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Buying from a dealer or a private seller?


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What's everyone's view on whether to buy a 987 Gen1 2.7 from a dealer v a private seller?

I am currently looking first time and can see the pros and cons of both but what's everyone's experience?

I can see about a £2K difference in costs so is it justified?

Thanks

Adrian

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Depends how much the dealer honours their guarantee.  Some have done really well, others just wash their hands of problems. Or, depends on your own level of confidence in looking for problems before purchase / sorting them out after.

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8 hours ago, Adrian Major said:

What's everyone's view on whether to buy a 987 Gen1 2.7 from a dealer v a private seller?

I am currently looking first time and can see the pros and cons of both but what's everyone's experience?

I can see about a £2K difference in costs so is it justified?

Thanks

Adrian

Hi Adrian and welcome to the forum.

YMMV, it's down to the car and how well sorted it is in the main. Bear in mind these cars are up to 16 years old now, so some things will need to have been refreshed along the way e.g. bit of suspension which wear out, coolant pipes which corrode etc.

Buy from a Porsche dealer like Paragon (I bought my current car from them) and you should get a car which has been well sorted before it leaves the forecourt, the sticker price will reflect that. Whichever way you look at it you'll pay, either up front for a well sorted car or down the road when something needs doing.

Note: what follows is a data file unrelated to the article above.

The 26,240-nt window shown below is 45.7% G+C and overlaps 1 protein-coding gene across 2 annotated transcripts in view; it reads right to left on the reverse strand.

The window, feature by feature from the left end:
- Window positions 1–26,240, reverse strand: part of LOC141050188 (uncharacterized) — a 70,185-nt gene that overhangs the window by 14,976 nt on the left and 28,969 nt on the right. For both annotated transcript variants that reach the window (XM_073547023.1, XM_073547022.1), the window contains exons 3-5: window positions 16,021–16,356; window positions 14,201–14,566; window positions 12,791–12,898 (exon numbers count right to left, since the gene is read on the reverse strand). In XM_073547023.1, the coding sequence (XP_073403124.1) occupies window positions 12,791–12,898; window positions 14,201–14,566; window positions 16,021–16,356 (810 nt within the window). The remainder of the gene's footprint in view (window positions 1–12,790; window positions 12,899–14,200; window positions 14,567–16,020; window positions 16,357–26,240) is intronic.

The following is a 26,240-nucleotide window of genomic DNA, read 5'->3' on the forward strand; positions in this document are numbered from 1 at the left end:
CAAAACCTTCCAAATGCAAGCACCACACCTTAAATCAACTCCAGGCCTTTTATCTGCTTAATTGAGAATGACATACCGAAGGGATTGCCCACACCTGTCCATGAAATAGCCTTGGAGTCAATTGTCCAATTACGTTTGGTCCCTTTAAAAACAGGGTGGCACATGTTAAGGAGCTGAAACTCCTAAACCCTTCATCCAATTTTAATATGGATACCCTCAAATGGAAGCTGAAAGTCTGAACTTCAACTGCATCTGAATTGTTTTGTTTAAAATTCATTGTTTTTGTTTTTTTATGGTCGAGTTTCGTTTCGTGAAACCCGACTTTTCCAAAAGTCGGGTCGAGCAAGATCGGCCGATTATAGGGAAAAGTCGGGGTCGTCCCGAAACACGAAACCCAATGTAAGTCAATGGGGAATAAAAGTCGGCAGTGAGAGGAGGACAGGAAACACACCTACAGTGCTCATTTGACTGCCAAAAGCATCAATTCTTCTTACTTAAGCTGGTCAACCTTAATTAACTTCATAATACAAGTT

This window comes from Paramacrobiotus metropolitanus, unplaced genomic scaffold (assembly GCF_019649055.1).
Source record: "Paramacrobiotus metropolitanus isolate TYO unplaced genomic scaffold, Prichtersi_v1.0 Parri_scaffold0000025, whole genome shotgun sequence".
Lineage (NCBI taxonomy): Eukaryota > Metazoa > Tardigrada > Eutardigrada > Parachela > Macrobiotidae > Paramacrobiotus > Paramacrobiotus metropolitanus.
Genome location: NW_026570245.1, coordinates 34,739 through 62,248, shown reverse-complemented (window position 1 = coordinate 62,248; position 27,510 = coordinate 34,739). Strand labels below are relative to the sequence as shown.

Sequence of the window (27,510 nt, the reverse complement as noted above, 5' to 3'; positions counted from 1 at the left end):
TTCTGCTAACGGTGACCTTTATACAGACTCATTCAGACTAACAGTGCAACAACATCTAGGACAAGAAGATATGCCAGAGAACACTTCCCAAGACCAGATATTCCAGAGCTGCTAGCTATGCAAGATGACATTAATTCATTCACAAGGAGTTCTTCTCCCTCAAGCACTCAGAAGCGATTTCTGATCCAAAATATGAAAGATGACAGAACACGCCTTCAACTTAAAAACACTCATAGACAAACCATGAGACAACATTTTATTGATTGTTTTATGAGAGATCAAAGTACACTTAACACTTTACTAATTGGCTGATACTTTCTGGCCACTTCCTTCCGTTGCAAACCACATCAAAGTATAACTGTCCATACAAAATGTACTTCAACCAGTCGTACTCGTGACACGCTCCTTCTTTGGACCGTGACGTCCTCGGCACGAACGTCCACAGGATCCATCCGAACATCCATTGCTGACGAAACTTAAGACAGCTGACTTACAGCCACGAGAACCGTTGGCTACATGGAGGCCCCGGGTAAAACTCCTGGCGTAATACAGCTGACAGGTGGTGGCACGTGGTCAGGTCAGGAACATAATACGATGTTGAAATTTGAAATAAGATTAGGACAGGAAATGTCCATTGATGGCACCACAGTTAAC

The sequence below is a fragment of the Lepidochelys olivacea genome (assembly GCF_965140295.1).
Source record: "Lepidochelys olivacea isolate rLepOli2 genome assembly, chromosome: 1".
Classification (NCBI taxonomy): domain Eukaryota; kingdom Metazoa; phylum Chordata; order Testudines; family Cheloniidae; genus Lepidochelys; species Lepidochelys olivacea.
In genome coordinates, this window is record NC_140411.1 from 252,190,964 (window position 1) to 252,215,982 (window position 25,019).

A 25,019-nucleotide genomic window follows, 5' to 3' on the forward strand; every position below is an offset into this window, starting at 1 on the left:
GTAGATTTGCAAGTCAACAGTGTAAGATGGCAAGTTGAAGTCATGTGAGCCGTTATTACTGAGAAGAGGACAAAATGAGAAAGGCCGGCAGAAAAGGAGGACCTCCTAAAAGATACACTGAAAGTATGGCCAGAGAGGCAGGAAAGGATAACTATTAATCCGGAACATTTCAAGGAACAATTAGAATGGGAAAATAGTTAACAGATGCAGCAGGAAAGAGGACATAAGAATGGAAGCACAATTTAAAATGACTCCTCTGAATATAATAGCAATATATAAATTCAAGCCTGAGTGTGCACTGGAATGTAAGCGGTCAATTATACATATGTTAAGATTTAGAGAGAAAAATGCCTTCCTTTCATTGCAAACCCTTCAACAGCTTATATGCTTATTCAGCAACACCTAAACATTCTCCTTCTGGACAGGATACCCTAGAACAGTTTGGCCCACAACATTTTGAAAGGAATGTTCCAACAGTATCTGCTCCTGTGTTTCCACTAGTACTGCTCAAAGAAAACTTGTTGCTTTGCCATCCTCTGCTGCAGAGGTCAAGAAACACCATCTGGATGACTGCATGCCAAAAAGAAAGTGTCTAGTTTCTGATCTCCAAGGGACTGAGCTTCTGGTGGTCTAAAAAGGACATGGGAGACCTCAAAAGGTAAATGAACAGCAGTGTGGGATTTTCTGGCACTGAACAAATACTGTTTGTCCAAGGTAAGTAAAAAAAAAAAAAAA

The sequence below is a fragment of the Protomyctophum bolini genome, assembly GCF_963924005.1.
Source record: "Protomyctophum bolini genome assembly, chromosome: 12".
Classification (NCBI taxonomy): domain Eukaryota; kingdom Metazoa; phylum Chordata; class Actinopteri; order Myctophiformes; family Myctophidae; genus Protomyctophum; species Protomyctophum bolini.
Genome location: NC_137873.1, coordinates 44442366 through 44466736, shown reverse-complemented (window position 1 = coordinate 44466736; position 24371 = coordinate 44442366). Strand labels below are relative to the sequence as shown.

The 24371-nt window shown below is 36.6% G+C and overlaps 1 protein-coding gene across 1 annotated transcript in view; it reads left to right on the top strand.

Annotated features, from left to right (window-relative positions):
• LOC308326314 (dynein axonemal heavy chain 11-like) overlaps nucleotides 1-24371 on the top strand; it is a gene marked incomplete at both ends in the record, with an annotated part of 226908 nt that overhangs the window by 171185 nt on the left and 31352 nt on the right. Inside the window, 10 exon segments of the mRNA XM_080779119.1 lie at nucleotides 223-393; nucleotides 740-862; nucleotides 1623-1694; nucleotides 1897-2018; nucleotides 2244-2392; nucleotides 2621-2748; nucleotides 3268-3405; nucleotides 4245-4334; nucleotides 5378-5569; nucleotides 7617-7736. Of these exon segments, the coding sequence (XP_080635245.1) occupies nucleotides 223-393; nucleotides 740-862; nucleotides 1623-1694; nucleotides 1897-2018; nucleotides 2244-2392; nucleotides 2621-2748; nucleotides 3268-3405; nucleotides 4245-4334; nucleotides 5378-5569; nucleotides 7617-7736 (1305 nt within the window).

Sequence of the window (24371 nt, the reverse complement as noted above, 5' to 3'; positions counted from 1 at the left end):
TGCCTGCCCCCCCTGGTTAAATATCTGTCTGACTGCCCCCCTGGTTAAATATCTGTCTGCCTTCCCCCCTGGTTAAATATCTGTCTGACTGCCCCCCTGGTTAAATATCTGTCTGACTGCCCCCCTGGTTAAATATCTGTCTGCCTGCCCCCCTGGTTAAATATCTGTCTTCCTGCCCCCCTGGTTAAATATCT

Warranties from dealers are variable. Buying from a decent dealer should offer you a some sort of safety net when things go wrong, although again YMMW.

These cars can be reasonable to buy but expensive to maintain, regardless of who you buy from , buy on condition not mileage and look for evidence the common age-related things have been done.

If buying privately having a fund of 2/3k will help you cover some refresh work but wont necessarily cover the unexpected. As has been said also depends on how handy you are with spanners vs being prepared to have someone else fix the issues , at a cost.

 

When buying some things to consider, I know you didn't ask this but this would be the minimum of what I'd be checking and gives an idea of how areas where costs can add up if work needs doing. If not confident in checking these yourself then consider a pre-inspection report, especially if buying privately.

I wont go over the old IMS/RMS/Clutch ground - just feel comfortable with what has been done/not done/doesn't need to be done to the right car, for you.

Check the roof operation and that it sits correctly both sides(normally the roof elastic which is a cheap DIY fix). 

Check Windows go up/down with roof. Window regulators can get tired at this kind of age. If you hear rattling coming from the doors when driving that could be a few things including worn regulators.

Check the roof rear drains are clear, which you can see with the roof half-way up.  This is normally a clue as to how careful the owner is in looking after the car. Blocked drains can lead to water getting into the car under the seats, causing havoc with the electronics under the passenger seat.

Check the areas under the seats are dry and show no signs of water ingress (again re drains)